by Annette Lyon
Anachronisms are hysterical in fiction . . . and usually not in the way the author of a piece intended.
An anachronism is something stuck in a place where it doesn't fit in time. A really, really bad one would be giving a caveman a car. That's a bit too obvious, something no writer would ever accidentally do, but writers put in anachronisms all the time in more subtle ways.
While this is relevant to me as a historical writer, the overall concept is crucial for all writers to keep in mind, particularly in the revision stage, so read on.
For me, I constantly have to research bits and pieces to make sure that certain vocabulary, hair styles, household items, and so on were in use when I place them into a story.
Could Joe use a match to light a fire in this year? Can Sally eat a "cookie" in that year? Would David have access to envelopes in this location at this time? When did diamond rings become common symbols of engagements?
Those are the kinds of things writers pay attention to in their research. Where writers often lose focus is inadvertently throwing in common expressions that don't work for the time period of the book.
For example, a bad anachronism would be for a character from Shakespeare's time to say, "We're really off track."
The problem? "Off track" came from railroads. And yeah . . . railroads didn't exist in Shakespeare's time, so someone from that period wouldn't know what the phrase means.
So why is this important if you don't write historical fiction? Because this is one more way you can mess things up by imposing your mindset onto your characters.
The writer must always remember how the CHARACTER would really think and feel and relate to his or her world.
Luke Skywalker would never say he's "shell-shocked," even if what he's feeling would apply to our definition of that term. He'd use some other way to describe the feeling, because "shell-shocked" is World War II lingo.
When Lizzy from Pride and Prejudice discovers Darcy's involvement in saving her family's name, she'd never have said that he "stepped up to the plate." That's an American baseball term from the 20th century, for starters, one that didn't exist when the book was written. So granted, Jane Austen couldn't have used it, but someone trying to write a P&P sequel today could, and would really mess it up.
Another phrase I came across in a historical novel recently was, "We should give it a shot." I don't know for sure when that phrase came about, but the novel was set a long time ago, so the sentence jumped out as not belonging. It sounded way too modern for the context. I stopped believing the writer. These kinds of things just don't work.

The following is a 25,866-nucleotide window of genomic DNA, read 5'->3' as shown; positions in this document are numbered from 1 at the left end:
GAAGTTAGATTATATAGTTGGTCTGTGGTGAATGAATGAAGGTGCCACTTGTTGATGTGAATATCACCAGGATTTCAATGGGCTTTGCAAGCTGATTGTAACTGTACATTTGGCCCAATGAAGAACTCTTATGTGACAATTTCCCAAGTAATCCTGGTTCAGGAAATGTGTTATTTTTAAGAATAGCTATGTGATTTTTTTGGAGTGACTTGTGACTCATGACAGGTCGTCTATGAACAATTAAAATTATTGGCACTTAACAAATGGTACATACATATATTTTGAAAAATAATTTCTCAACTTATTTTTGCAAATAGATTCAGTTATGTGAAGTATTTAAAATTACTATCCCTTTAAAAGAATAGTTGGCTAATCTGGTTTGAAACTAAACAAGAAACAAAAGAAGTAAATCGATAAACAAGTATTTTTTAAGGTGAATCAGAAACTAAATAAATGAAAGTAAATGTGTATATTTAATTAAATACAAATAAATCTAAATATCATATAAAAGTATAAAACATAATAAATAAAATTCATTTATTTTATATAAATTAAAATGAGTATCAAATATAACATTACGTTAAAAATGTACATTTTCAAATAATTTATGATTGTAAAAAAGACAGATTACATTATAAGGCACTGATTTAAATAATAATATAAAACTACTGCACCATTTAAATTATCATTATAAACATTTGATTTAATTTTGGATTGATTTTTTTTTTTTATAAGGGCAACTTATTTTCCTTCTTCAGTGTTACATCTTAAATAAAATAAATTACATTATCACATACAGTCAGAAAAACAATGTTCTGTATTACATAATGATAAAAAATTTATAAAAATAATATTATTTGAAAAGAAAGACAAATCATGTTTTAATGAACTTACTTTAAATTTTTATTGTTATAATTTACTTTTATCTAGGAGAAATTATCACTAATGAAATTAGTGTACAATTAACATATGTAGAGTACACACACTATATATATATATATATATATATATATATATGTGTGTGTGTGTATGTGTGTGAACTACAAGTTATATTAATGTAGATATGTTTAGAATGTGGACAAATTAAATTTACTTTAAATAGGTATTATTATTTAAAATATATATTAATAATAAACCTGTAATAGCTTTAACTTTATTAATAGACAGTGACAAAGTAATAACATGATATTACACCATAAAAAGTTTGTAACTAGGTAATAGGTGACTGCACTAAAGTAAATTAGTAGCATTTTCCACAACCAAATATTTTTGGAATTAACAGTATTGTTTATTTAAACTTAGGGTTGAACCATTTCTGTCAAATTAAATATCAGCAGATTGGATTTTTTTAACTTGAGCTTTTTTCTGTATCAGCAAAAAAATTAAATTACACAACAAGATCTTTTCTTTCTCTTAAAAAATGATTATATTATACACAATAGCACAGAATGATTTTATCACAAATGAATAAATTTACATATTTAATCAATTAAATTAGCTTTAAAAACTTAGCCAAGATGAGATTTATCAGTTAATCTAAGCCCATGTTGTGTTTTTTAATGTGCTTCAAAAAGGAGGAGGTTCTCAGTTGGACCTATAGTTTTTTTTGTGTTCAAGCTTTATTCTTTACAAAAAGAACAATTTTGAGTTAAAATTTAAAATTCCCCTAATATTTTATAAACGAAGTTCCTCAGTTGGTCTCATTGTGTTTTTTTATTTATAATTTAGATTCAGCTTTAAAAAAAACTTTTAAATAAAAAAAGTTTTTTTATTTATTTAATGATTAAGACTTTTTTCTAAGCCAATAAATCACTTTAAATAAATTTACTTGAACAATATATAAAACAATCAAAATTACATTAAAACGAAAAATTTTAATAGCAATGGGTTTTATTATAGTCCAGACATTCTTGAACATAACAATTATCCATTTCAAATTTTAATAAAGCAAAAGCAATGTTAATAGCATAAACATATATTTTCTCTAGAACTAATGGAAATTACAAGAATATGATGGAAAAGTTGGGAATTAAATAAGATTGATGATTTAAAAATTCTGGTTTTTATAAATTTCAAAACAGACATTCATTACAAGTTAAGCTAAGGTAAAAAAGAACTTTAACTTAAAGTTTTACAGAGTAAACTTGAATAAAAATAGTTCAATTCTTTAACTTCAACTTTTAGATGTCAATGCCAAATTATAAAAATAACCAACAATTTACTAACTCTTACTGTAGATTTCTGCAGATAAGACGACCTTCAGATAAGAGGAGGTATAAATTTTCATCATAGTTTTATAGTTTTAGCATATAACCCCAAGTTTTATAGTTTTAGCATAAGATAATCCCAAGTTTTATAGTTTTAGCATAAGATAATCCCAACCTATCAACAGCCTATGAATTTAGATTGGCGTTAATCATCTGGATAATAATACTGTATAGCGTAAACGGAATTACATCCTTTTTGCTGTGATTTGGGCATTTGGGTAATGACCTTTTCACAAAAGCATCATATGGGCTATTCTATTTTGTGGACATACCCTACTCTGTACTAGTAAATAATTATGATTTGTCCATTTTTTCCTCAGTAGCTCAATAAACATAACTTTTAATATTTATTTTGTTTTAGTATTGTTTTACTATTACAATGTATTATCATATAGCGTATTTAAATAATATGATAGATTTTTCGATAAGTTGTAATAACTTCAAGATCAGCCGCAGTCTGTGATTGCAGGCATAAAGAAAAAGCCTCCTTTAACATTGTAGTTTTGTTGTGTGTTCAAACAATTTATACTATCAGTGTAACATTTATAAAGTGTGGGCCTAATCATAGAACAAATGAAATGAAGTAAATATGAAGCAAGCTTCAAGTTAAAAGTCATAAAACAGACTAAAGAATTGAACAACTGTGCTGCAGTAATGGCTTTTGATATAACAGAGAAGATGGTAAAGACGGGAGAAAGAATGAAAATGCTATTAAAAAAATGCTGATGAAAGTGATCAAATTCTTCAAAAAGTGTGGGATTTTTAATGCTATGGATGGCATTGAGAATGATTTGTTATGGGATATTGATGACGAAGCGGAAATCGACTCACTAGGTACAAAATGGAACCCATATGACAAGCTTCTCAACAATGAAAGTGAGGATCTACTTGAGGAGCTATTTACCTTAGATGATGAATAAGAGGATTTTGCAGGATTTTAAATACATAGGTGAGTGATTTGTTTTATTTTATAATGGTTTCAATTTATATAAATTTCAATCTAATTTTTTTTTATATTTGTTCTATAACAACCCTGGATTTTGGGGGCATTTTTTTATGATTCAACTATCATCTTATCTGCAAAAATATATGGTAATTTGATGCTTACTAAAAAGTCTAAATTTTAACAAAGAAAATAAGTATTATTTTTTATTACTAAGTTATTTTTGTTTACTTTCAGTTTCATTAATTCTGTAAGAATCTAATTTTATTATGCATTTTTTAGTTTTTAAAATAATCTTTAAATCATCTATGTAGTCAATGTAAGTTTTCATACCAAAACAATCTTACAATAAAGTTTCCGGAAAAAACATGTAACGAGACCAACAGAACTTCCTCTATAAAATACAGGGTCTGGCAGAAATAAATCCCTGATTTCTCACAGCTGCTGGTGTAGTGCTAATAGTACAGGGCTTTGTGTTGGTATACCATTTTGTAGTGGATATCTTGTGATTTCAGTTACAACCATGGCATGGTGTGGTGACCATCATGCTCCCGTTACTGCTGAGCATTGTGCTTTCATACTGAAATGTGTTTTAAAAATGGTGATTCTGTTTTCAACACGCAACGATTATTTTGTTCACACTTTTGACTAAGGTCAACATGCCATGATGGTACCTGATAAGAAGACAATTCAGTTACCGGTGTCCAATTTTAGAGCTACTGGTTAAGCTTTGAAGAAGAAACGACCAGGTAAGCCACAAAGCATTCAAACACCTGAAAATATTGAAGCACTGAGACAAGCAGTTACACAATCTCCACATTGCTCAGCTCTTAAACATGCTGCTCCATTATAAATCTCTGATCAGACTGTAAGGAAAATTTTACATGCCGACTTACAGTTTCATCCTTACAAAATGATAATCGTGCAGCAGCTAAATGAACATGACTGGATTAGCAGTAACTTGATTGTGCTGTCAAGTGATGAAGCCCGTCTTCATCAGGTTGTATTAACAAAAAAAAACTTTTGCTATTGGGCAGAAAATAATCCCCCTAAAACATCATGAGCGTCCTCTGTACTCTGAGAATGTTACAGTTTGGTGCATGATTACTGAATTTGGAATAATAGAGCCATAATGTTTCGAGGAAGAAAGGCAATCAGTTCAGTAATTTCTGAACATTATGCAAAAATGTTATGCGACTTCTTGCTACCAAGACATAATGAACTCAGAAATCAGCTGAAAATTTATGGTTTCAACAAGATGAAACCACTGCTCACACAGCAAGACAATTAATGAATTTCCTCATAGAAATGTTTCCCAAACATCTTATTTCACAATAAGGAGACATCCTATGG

Another warning: too much colloquial phrasing will date a contemporary book too; avoid anything too dated, even if it's dated as now.
In one book, the characters were from the early 1800s, and one referred to his mother as "pushing his buttons."
Um . . . which buttons would those be? The ones on his shirt? Because, yeah, well, hate to say this, but see, computers and other things with buttons that can be pushed . . . weren't invented when this guy supposedly lived.
What this writer needed was an idiom, term, or phrase from the early 1800s that would give the reader the same feel as "pushing my buttons" does today, but that came from the right period. They also needed something matching the character's personality. Instead, what we got was the writer's voice intruding on the story, the writer's point of view.
Sadly, it was hard to get immersed in the book when the author kept poking their nose into the story. I was painfully aware that they weren't fully into the characters' minds and hearts, let alone fully into the time period.
One of my favorite stories of this kind of revision (for the better!) is in Michele Paige Holmes's newest book, All the Stars in Heaven. She's used this example in a workshop herself when teaching how to get into characters' heads.
She originally wrote a scene where Jay, her hero, listens to the heroine, Sarah, sing a choir solo for the first time. He is blown away by her voice and says it's one of the most amazing things he's ever heard.
The rough draft had him compare her voice to an angel's. But then Michele realized that Jay wouldn't say that kind of thing. He's manly and tough. He wouldn't think in terms of angelic choirs. He loves and plays rock music.
Her final version says that Sarah's performance was the most amazing thing he'd ever heard with the possible exception of Hendrix playing "The Star Spangled Banner."
I love that change. It's true-blue Jay, precisely how he'd think. It's okay that Michele's rough draft had the angelic bit. We all have rough drafts that aren't perfect (that's why they're called rough). And frankly, the original wasn't bad. But the final version was perfect: just how Jay would think and express himself. Michele stepped aside as the author and let him speak.
Be sure that when you do those later passes over your manuscript for revision that you read each scene with an eye out for when you're really in your characters' heads. Is this really how they'd see each situation? Or is it your lens that we're looking through?
Ask yourself: Is there anything that I, as the writer, am putting in that doesn't belong?
Would your character really say it this way, think this particular thought?
Are you expressing your opinion or your characters'? Your world view or theirs?
Worse, did you inadvertently throw in an anachronism?
Another gem I caught recently: "No, way."
In context, it sounded just like a Valley Girl from 1988. The problem? The story was set during the time of pirates.
I closed the book, tempted to walk around the house, flipping my hair, snapping gum, and going, "Like, totally argh, Matey."